Pointing to the telescopic sight, Rahani nodded for Adesh to go look.

Ducked low, Adesh made it to the sight and put his eyes to it.

In front of him, one of the Chimera in the lead was leaking fuel, a hole the circumference of one’s thumb having been put into its side plain for all to see. Men and women of its crew scrambled to get out of the vehicle, covered by the commander of the tank, who fired on the intersection ahead with the crew’s self-defense submachine gun. The Commander stood from the fighting compartment, and still shooting, slowly made it onto the caterpillar and off the tank. A second Chimera started bravely shoving up against the dangerous carcass that had been abandoned, pushing it off the road. More gunfire rang out, striking holes in the pavement. Its source was a heavy rifle, an anti-tank type.

Judging by the rate of fire, and the time between shots and between shots at different targets especially, Adesh thought it had to be work of a single AT sniper in hiding.

He could not spot a muzzle flash anywhere, but the shooter had to be dead ahead.

“Corporal, we’re under fire from the intersection. One Chimera is leaking fuel and was abandoned.” Adesh said, his voice switching to the cold, official-sounding one of a gunner handing a report. “Requesting a direct fire mission. Ten shells should do it.”

“I’m making it platoon-wide.” Rahani said, and he radioed their other two vehicles.

Adesh looked to Nnenia, who in turn started to crack open one of their ammunition crates.

Eshe blinked, and raised a hand to his head.

“The barrel lock’s on. We’ve got the gun fixed to the front right now.” He said.

Nnenia and Adesh stared at him suddenly.

“It’s still in travel position?” Adesh cried out.

“We were traveling.” Nnenia said.

“I should have had that thing unlocked. Shit.” Eshe replied.

He looked at the wall of the fighting compartment, face turning pale.

“Eshe, no.” Adesh said.

Preemptively, Eshe shoved Nnenia and Adesh back to keep them from grabbing him.

While they were striking the gun and the wall, he leaped clean over the side.

“Shit!” Nnenia shouted.

Rahani looked at the whirlwind of activity suddenly at his side in disbelief.

“What is–”

Adesh reached around the instrument panel and pulled the self-defense weapon from free from a hidden compartment. Loading a drum onto it, he handed it to Nnenia, who rose up from the side of the fighting compartment and opened with wild automatic fire down the street. Adesh drew a pistol and joined her, suddenly rising from the Chimera’s fighting compartment, the green metal walls giving way to a view of the tight street, flanked by dilapidated buildings, and the scrambling gun crews, and the leaking tank, pushed aside.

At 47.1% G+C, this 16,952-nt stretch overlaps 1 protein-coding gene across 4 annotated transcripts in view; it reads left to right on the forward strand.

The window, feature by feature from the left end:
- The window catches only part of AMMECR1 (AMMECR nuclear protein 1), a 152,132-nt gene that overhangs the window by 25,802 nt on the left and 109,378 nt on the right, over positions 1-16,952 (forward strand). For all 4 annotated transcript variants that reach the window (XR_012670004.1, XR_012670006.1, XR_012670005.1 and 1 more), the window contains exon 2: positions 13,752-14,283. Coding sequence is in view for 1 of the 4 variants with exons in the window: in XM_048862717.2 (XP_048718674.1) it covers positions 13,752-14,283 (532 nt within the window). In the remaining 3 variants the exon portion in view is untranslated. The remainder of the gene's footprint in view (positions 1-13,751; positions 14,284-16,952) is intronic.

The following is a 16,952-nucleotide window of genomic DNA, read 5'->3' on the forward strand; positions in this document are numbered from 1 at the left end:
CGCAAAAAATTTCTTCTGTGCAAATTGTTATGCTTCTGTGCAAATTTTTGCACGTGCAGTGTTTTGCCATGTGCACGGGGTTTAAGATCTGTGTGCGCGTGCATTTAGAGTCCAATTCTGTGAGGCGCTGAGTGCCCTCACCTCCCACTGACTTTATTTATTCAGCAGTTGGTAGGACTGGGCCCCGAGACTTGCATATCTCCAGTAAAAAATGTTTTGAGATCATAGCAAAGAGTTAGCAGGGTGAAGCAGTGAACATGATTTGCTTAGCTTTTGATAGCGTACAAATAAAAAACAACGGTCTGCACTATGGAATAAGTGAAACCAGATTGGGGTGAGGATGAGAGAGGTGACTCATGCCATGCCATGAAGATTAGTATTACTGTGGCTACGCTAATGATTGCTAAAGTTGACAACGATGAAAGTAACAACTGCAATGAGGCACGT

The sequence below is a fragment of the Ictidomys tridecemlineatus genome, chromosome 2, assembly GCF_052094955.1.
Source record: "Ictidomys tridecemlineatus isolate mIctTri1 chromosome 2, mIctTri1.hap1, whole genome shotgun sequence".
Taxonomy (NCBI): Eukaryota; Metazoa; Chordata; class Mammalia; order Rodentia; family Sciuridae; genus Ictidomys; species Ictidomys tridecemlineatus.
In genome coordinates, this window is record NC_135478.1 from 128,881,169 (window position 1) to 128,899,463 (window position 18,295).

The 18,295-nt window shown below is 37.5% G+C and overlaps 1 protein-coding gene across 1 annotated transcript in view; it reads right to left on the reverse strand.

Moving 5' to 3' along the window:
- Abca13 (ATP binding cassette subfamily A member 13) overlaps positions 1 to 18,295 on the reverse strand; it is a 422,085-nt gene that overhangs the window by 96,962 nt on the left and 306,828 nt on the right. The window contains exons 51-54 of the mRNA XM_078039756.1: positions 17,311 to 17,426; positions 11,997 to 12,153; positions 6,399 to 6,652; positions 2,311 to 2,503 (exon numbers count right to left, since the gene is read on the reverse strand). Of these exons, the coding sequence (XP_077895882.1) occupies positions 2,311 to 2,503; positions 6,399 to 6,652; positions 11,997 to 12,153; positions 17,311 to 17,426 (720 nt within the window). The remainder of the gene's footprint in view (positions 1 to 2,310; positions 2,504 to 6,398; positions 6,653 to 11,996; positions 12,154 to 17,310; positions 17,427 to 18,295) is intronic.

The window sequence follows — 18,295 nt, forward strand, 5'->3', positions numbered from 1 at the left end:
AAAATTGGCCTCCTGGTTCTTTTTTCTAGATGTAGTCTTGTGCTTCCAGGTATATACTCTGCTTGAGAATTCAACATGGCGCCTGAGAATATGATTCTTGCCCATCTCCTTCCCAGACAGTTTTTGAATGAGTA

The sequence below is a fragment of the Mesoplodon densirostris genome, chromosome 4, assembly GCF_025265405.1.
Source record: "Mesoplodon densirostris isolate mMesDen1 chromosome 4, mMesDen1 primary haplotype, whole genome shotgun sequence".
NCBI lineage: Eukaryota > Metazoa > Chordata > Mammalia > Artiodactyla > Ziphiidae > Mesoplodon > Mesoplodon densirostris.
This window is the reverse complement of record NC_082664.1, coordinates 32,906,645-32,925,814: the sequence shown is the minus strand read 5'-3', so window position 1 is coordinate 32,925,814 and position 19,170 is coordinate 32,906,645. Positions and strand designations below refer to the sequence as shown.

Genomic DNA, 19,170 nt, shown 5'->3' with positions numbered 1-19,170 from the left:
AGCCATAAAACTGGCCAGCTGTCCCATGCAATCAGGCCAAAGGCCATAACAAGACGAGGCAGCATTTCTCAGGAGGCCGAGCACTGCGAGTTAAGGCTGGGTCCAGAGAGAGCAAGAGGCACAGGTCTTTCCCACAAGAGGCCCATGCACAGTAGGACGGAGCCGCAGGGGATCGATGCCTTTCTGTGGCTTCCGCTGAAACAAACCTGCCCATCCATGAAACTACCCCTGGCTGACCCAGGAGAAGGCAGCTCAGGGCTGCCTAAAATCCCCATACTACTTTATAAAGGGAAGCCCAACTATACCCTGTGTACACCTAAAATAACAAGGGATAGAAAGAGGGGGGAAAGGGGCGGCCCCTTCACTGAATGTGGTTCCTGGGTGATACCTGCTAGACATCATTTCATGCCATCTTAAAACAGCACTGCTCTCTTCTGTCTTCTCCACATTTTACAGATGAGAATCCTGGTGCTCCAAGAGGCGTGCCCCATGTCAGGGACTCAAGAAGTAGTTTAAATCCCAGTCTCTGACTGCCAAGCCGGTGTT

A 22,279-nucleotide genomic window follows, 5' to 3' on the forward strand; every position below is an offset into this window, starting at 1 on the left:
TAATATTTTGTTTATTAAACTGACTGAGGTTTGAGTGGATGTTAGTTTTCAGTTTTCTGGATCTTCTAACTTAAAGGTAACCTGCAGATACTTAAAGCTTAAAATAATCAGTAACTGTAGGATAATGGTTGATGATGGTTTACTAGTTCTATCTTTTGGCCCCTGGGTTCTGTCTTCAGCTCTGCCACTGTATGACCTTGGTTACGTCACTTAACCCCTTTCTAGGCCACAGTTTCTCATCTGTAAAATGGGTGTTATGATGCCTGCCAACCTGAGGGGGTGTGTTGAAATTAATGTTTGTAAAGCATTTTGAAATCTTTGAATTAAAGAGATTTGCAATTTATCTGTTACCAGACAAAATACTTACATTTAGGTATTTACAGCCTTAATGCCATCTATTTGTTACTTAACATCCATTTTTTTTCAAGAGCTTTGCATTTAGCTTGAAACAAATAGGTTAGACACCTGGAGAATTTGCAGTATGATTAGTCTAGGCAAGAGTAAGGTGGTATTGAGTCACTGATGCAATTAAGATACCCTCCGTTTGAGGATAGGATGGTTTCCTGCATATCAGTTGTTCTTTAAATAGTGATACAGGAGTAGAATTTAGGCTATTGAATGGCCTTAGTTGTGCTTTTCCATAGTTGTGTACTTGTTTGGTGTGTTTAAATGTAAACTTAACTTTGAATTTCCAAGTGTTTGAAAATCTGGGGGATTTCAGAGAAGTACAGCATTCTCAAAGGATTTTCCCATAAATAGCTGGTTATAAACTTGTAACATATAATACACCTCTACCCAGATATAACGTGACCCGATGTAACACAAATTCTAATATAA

Over a hundred and fifty meters down the street was the intersection, a two-way T-shape road, up the stem of which they currently traveled. Along the upper bend was a block of partially collapsed houses, their ground floor and second story windows still together enough to offer cover for a sniper. Adesh aimed at a window, and Nnenia aimed at several. They shot wildly over the heads of their comrades ahead of them, firing into the shadows.

In front of them, Eshe scrambled over the glacis of the Chimera, and started to unscrew the locking lever, a metal rod with a loop that affixed the gun to the tank’s front during travel to prevent its misuse and help mitigate wear and tear on the gun mantlet.

“Hurry up Eshe!” Adesh shouted.

His pistol clicked dry, and Adesh reached for a new magazine.

Suddenly he saw a muzzle flash, bright and violent, coming from down the way.

Eshe recoiled in pain as a heavy bullet severed the barrel lock. Shards of metal resulting from this collision struck him in the arm, and he began to bleed through his uniform. Adesh cried out, pushed Nnenia toward the location of the muzzle flash and held out his hand over the gun. Nnenia held down the trigger and opened fire with greater zeal.

Gasping for breath, Eshe shambled over the gun and back into the firing compartment.

“It’s free! Start shooting!” He cried out in pain.

Rahani could spare no time to chastise them. He withdrew the first aid kit and dropped to his knees beside Eshe, bandaging his bloody arm and pulling off visible shards of metal.

Nnenia and Adesh rushed to load and elevate the gun.

Once the first shell was in, no time was wasted.

In a rage, Adesh smashed the firing lever as he never had before.